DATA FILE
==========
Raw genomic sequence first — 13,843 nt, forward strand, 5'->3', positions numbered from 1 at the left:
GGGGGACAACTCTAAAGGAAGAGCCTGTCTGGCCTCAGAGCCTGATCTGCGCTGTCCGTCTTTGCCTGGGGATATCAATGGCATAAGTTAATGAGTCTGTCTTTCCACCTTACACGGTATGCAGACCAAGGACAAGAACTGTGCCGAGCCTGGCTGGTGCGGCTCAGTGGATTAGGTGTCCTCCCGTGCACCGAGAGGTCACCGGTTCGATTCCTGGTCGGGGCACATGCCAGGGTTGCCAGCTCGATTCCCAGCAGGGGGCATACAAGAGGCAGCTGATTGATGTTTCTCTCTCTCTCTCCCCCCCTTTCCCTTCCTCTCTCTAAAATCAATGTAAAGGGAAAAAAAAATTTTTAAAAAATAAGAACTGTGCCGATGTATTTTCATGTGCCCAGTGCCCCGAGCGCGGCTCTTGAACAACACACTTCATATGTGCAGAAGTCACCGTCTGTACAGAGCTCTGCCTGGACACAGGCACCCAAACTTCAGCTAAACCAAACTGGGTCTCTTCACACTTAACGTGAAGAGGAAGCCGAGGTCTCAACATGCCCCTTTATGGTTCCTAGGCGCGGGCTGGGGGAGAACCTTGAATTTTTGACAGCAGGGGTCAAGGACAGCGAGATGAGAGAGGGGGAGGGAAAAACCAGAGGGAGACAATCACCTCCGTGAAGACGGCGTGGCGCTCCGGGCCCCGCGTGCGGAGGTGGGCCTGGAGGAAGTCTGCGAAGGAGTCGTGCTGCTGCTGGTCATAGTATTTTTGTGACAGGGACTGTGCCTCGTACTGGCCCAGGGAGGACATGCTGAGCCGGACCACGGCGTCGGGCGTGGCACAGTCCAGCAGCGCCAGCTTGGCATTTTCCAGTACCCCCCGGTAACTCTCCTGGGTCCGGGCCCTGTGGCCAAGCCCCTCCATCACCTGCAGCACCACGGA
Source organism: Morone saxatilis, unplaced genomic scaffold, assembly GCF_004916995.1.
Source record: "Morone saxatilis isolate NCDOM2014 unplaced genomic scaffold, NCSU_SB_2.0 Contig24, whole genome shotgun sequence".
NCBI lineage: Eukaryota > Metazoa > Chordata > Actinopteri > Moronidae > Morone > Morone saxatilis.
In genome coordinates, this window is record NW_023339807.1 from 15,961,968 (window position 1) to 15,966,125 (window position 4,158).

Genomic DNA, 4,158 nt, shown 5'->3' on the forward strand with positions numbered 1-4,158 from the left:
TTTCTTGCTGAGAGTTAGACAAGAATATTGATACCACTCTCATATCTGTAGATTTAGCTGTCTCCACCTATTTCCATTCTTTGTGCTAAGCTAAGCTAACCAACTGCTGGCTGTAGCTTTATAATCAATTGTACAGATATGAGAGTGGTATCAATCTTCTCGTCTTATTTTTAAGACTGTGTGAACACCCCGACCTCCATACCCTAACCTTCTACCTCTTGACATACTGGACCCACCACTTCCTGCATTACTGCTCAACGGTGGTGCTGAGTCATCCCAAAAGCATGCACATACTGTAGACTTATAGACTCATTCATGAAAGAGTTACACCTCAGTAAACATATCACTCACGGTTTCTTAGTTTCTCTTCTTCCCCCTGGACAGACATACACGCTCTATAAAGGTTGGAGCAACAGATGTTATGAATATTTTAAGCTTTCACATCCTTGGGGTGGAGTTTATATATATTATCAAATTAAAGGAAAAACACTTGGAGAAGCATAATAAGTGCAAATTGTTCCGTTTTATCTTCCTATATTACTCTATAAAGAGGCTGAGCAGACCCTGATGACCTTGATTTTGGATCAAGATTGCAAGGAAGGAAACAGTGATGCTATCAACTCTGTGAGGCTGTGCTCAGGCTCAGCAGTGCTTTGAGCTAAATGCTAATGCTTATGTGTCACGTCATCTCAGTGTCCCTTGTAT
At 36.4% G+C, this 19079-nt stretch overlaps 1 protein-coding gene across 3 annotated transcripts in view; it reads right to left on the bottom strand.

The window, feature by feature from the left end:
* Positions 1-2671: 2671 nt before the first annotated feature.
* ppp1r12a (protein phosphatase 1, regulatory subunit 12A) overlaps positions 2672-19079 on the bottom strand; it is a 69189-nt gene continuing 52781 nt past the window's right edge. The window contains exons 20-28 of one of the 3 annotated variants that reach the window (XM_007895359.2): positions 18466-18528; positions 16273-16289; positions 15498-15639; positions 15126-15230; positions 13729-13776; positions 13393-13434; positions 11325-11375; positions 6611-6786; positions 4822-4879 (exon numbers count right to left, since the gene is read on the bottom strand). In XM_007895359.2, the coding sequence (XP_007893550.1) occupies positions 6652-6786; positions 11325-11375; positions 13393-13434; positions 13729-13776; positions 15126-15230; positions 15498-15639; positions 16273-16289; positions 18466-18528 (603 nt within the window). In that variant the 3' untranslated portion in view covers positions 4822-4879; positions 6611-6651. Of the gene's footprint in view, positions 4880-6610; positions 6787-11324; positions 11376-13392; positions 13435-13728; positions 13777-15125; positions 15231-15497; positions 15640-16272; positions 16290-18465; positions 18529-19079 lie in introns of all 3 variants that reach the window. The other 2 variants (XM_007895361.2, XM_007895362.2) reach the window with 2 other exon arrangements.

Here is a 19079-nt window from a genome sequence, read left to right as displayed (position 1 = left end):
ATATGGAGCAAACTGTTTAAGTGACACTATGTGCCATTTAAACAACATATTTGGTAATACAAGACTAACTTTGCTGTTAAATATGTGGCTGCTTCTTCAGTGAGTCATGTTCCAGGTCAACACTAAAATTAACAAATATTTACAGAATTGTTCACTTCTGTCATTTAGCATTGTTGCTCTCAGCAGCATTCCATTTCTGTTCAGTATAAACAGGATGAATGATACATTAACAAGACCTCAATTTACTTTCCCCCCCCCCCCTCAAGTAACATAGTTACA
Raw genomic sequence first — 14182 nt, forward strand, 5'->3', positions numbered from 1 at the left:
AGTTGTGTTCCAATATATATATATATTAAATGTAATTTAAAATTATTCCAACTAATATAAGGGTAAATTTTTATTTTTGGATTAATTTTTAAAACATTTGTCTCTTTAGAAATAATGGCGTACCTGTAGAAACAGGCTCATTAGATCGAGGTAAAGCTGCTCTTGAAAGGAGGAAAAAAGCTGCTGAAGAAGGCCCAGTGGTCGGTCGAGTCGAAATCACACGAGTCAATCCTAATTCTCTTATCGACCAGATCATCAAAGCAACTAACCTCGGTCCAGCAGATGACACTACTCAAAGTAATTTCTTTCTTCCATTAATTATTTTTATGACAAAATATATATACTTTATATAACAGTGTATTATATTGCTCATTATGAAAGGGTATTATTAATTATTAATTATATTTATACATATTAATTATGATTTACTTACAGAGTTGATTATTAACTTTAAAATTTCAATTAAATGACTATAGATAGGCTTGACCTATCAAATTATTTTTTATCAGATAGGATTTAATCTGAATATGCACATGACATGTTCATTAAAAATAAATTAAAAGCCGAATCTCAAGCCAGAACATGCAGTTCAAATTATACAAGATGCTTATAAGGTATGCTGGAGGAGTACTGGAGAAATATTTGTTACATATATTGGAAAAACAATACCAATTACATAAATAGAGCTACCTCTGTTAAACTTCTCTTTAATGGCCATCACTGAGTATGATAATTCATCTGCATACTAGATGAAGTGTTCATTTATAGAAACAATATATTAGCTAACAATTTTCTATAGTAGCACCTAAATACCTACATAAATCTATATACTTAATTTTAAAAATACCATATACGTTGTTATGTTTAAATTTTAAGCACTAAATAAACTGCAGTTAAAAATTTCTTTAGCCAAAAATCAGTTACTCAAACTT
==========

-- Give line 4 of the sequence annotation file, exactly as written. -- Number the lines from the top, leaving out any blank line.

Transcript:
Source record: "Morone saxatilis isolate NCDOM2014 unplaced genomic scaffold, NCSU_SB_2.0 Contig24, whole genome shotgun sequence".